Democratic Representative Chris Van Hollen of Maryland is the sponsor of a bill that passed the U.S. House to bring more transparency into elections. Now he is pressuring his counterparts in the U.S. Senate to vote on the measure.
In the 2006 midterm election, not even $80 million was spent by outside groups. This year, that number more than tripled, shooting up to nearly $300 million, according to the Center for Responsive Politics.
Analysts say the drastic increase is a result of the highly publicized Citizens United Supreme Court ruling, which allows unlimited secret spending from corporations and unions.
Van Hollen got a bill through the House called the DISCLOSE Act, which requires corporations and unions to divulge which campaigns they're spending money on. He says the Senate needs to address the issue when they come back on Nov. 15.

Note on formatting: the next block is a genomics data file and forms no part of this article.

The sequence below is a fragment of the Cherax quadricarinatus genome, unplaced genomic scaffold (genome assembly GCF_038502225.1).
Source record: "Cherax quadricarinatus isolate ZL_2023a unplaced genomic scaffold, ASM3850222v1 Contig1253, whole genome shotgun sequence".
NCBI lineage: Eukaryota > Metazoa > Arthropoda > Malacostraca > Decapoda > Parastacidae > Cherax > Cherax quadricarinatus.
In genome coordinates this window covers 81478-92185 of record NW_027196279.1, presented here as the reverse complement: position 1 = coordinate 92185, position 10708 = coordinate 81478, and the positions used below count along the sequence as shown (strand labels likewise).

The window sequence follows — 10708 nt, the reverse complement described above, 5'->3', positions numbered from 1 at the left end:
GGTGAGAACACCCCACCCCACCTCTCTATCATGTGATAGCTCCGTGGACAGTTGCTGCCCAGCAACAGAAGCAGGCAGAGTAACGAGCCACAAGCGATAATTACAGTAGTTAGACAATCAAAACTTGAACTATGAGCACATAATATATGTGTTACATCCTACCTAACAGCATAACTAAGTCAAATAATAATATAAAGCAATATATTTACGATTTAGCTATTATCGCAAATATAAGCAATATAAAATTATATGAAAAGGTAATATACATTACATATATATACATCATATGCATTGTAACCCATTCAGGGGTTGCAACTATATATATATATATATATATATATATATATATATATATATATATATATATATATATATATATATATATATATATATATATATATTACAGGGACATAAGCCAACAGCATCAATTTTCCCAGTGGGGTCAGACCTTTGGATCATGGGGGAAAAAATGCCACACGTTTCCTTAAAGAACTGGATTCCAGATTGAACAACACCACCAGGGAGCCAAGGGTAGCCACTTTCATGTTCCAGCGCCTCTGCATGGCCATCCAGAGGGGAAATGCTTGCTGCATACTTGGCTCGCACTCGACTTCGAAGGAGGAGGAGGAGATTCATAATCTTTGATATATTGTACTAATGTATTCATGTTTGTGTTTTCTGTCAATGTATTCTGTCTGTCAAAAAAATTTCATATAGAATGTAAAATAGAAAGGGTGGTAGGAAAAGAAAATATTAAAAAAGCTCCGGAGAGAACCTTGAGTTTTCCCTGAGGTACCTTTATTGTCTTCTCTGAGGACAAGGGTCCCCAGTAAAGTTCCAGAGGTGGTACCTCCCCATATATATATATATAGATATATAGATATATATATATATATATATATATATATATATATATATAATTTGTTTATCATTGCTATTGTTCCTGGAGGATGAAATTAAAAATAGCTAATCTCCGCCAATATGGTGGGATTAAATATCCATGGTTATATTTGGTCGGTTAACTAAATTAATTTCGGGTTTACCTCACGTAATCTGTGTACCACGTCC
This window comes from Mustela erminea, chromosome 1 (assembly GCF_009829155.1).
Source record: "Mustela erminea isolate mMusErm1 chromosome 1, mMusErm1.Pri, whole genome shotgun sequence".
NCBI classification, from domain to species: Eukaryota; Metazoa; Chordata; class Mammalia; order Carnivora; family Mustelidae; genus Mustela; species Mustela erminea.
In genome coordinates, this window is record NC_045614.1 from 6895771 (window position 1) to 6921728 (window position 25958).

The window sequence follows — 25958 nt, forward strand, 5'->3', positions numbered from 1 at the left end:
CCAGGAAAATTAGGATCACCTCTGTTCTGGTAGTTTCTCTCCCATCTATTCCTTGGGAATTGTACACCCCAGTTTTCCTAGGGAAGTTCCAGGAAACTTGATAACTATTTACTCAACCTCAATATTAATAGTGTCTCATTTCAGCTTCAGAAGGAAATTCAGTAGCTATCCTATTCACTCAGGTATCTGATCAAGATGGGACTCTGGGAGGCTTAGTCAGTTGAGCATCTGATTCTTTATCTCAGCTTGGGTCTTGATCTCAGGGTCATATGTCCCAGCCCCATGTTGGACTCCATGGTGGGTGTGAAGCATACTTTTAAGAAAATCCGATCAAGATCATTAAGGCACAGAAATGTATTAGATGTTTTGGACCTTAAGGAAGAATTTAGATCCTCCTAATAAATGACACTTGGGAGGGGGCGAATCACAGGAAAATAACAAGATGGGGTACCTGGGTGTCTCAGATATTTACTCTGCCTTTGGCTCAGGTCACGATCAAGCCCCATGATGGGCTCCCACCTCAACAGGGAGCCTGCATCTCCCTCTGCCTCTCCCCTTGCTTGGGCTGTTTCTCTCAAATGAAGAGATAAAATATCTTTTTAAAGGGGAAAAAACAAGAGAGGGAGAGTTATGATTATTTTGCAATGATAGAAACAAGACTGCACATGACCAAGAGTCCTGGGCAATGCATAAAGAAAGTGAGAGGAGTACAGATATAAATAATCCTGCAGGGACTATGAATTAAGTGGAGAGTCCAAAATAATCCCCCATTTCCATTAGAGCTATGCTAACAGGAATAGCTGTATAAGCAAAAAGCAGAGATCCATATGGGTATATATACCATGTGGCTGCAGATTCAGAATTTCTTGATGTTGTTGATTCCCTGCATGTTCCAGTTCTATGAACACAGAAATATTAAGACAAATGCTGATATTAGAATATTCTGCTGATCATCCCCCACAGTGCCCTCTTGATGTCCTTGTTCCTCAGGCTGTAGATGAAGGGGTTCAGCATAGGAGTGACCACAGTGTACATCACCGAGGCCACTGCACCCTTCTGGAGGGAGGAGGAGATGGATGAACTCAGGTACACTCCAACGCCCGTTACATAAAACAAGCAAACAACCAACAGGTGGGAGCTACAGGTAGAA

"So I think there's a window right now, in these next couple of months to try to push this issue forward. People have just seen all the consequences of this secret money piling into elections," Van Hollen said in an interview with WAMU News.
When they return next week, senators have a tight schedule, but many supporters of campaign finance reform say the lame duck session is the only window to get the bill passed in the next two years.
Some have called the bill flawed because it exempts the National Rifle Association and labor unions from some or all disclosure requirements. But supporters say those concessions were necessary to garner support.